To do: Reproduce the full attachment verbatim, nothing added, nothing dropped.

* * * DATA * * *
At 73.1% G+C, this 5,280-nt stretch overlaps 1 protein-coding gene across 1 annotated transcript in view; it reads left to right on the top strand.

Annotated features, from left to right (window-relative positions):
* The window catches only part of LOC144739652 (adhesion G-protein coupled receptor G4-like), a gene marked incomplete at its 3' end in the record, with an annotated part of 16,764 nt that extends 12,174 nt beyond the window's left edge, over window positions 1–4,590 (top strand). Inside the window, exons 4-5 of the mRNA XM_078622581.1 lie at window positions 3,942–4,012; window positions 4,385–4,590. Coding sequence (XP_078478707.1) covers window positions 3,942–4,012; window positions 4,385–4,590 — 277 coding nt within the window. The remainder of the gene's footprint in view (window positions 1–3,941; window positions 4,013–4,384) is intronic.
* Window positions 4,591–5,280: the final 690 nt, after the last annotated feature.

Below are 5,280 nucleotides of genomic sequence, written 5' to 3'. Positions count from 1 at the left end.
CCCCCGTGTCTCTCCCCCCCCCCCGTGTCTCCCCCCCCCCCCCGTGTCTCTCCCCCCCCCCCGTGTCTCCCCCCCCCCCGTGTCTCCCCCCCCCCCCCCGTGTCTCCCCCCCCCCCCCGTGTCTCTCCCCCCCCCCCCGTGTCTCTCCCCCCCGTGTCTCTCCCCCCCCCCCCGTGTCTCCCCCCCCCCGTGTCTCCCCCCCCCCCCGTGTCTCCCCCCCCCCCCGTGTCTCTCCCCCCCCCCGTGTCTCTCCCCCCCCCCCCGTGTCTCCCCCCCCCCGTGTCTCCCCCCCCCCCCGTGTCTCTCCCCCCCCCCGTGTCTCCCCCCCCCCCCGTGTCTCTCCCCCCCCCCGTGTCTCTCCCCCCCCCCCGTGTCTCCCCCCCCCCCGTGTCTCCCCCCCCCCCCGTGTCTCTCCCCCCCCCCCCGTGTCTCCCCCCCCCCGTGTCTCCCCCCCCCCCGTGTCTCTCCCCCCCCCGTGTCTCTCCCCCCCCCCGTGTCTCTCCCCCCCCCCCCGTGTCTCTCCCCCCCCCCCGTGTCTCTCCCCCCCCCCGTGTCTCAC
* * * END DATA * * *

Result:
At 73.1% G+C, this 5,280-nt stretch overlaps 1 protein-coding gene across 1 annotated transcript in view; it reads left to right on the top strand.

Annotated features, from left to right (window-relative positions):
* The window catches only part of LOC144739652 (adhesion G-protein coupled receptor G4-like), a gene marked incomplete at its 3' end in the record, with an annotated part of 16,764 nt that extends 12,174 nt beyond the window's left edge, over window positions 1–4,590 (top strand). Inside the window, exons 4-5 of the mRNA XM_078622581.1 lie at window positions 3,942–4,012; window positions 4,385–4,590. Coding sequence (XP_078478707.1) covers window positions 3,942–4,012; window positions 4,385–4,590 — 277 coding nt within the window. The remainder of the gene's footprint in view (window positions 1–3,941; window positions 4,013–4,384) is intronic.
* Window positions 4,591–5,280: the final 690 nt, after the last annotated feature.

Below are 5,280 nucleotides of genomic sequence, written 5' to 3'. Positions count from 1 at the left end.
CCCCCGTGTCTCTCCCCCCCCCCCGTGTCTCCCCCCCCCCCCCGTGTCTCTCCCCCCCCCCCGTGTCTCCCCCCCCCCCGTGTCTCCCCCCCCCCCCCCGTGTCTCCCCCCCCCCCCCGTGTCTCTCCCCCCCCCCCCGTGTCTCTCCCCCCCGTGTCTCTCCCCCCCCCCCCGTGTCTCCCCCCCCCCGTGTCTCCCCCCCCCCCCGTGTCTCCCCCCCCCCCCGTGTCTCTCCCCCCCCCCGTGTCTCTCCCCCCCCCCCCGTGTCTCCCCCCCCCCGTGTCTCCCCCCCCCCCCGTGTCTCTCCCCCCCCCCGTGTCTCCCCCCCCCCCCGTGTCTCTCCCCCCCCCCGTGTCTCTCCCCCCCCCCCGTGTCTCCCCCCCCCCCGTGTCTCCCCCCCCCCCCGTGTCTCTCCCCCCCCCCCCGTGTCTCCCCCCCCCCGTGTCTCCCCCCCCCCCGTGTCTCTCCCCCCCCCGTGTCTCTCCCCCCCCCCGTGTCTCTCCCCCCCCCCCCGTGTCTCTCCCCCCCCCCCGTGTCTCTCCCCCCCCCCGTGTCTCAC